Google support for Open XML formats


I noticed this last week but forgot to blog about it. If you do a google search and the result is an Open XML file (.docx; .xlsx; .pptx) they give you the ability to view them in the browser using their own rendering technology. They support all three formats, and the results are pretty rich (surprisingly richer than what they provide for ODF files).


Take a look for yourself. I did a search for .xlsx files:



If you click on the “View as HTML” link, they transform it into HTML and give you a rich view:



And if you open it in Excel, you’ll see that the preview was actually pretty accurate:



-Brian

Comments (19)

  1. Oliver says:

    So when Google turn up at a TC meeting and comment about the spec being something that they can’t implement are they representing themselves or the corporation?

    Stephen pointed out a while ago that IBM have also implemented the spec in Lotus Quickr 8, although I’ve yet to take the time to look at how far they have got. The product documentation states that you can import OpenXML files into Lotus Quickr without the need for Office on the PC doing the importing.

    http://notes2self.net/archive/2007/08/07/lotus-quickr-8-amp-openxml.aspx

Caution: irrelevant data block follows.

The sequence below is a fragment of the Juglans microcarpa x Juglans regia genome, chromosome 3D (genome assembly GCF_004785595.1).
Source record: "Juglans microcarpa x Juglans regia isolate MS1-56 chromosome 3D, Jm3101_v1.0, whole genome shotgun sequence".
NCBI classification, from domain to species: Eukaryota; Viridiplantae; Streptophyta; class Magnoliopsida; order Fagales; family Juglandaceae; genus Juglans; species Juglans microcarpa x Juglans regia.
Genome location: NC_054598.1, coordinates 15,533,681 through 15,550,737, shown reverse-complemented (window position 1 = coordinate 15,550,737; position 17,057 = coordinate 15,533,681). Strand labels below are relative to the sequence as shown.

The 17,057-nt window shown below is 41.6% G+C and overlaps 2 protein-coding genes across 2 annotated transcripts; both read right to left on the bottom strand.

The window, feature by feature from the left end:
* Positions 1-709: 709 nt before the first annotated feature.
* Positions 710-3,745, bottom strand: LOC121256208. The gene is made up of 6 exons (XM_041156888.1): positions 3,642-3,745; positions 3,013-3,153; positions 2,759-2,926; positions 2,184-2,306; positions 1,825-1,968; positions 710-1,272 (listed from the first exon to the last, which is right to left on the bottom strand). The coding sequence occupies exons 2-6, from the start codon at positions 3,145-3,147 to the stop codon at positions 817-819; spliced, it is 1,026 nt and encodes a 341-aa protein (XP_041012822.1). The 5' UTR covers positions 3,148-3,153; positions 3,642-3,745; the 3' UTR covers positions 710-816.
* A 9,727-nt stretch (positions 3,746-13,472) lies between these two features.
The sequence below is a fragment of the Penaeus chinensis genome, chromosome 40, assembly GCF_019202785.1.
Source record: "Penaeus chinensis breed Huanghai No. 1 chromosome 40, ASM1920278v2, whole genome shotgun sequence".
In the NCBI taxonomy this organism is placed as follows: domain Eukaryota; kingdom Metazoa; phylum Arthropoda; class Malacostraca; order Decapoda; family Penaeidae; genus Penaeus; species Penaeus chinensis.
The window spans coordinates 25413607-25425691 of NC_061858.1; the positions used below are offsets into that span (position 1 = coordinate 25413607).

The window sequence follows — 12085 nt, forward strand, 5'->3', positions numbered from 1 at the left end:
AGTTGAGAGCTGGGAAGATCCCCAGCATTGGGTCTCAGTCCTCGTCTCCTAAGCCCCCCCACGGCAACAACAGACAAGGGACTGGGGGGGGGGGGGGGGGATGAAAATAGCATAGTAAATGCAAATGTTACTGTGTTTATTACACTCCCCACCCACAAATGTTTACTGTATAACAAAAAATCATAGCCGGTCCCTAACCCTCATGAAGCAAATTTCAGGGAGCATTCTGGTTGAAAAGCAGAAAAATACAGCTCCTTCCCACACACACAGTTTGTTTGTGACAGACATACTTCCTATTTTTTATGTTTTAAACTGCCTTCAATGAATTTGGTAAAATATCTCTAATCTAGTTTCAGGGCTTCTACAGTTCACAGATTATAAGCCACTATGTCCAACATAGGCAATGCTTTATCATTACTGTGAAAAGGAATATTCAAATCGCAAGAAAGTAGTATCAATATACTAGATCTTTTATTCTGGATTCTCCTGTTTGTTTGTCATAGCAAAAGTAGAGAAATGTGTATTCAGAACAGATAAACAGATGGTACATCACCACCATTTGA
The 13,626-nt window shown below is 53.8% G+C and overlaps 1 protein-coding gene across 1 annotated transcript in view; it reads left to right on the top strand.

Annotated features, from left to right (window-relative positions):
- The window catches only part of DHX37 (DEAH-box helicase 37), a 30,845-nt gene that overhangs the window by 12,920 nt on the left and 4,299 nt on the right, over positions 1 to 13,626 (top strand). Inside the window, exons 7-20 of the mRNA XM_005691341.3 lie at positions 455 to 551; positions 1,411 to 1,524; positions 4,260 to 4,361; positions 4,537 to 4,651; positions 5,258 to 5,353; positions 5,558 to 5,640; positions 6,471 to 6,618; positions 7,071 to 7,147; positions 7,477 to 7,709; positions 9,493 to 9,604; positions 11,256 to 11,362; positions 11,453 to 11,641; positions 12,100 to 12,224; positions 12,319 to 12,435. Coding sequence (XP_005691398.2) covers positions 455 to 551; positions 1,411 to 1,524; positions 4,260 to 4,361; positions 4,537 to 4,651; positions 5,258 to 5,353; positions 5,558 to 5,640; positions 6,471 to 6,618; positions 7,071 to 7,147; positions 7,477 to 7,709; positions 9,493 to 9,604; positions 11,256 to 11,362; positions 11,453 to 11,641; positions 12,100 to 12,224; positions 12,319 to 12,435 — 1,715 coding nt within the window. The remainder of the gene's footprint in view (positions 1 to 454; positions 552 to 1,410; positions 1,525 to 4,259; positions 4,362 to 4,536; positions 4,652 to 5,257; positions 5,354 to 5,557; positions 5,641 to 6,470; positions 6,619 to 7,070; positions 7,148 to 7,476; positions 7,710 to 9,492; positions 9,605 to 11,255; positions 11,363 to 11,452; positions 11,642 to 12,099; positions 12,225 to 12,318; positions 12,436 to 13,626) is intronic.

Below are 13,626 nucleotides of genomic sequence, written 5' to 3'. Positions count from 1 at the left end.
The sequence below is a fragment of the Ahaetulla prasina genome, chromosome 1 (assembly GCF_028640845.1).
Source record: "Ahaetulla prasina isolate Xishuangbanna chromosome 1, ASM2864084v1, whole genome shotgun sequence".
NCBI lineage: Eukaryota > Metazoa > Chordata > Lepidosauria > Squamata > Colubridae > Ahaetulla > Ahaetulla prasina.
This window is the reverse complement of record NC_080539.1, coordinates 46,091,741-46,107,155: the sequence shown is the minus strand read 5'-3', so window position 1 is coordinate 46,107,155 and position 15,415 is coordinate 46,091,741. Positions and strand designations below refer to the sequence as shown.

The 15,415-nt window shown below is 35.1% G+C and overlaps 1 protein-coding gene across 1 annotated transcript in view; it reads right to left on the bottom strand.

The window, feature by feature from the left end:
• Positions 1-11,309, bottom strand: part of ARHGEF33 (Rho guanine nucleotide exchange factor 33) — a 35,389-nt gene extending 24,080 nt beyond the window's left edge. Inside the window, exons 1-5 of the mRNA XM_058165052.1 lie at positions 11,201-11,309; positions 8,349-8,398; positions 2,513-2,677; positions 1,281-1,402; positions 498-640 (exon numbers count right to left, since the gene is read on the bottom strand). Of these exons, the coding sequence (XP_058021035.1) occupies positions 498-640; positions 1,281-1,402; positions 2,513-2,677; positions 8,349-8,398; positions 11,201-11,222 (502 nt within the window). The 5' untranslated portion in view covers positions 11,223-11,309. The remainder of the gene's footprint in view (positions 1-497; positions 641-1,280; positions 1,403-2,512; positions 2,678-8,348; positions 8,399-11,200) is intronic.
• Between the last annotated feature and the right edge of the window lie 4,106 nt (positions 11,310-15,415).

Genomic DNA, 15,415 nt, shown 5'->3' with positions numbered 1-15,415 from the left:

2. hAl says:

    Interesting feature.

    It looks like only XLSX files are supported that way and not DOCX files yet.

    Also it seems that Google search with filetype:docx is still missing a lot of files that I can find workings links to, using Live search contains:docx search parameter.

    Anyways Brain, why does Google support the filetype:docx search parameter whilst your own Live search still does not.

  3. Well, you are right that it is a heck of a lot better than the ODF spreadsheet support, which seems to be nothing but grabbing the text out of the document.  I’m betting that Rob Weir doesn’t blog about this feature.

  4. Christian says:

    Does anybody know how it comes that so few docx files are found by google? I’m pro Office OpenXML, but Rob Weird used google results as arguments against the widespread use of the new file format, so I think it should be examined how it comes to this!

  5. A says:

    I think there might be a lot of users who are afraid to switch to the Office 2007 because of the new UI.  Those types of people are also the same type of people who would be afraid to download the compatibility pack for 2003, fearing that it might "mess up their machine".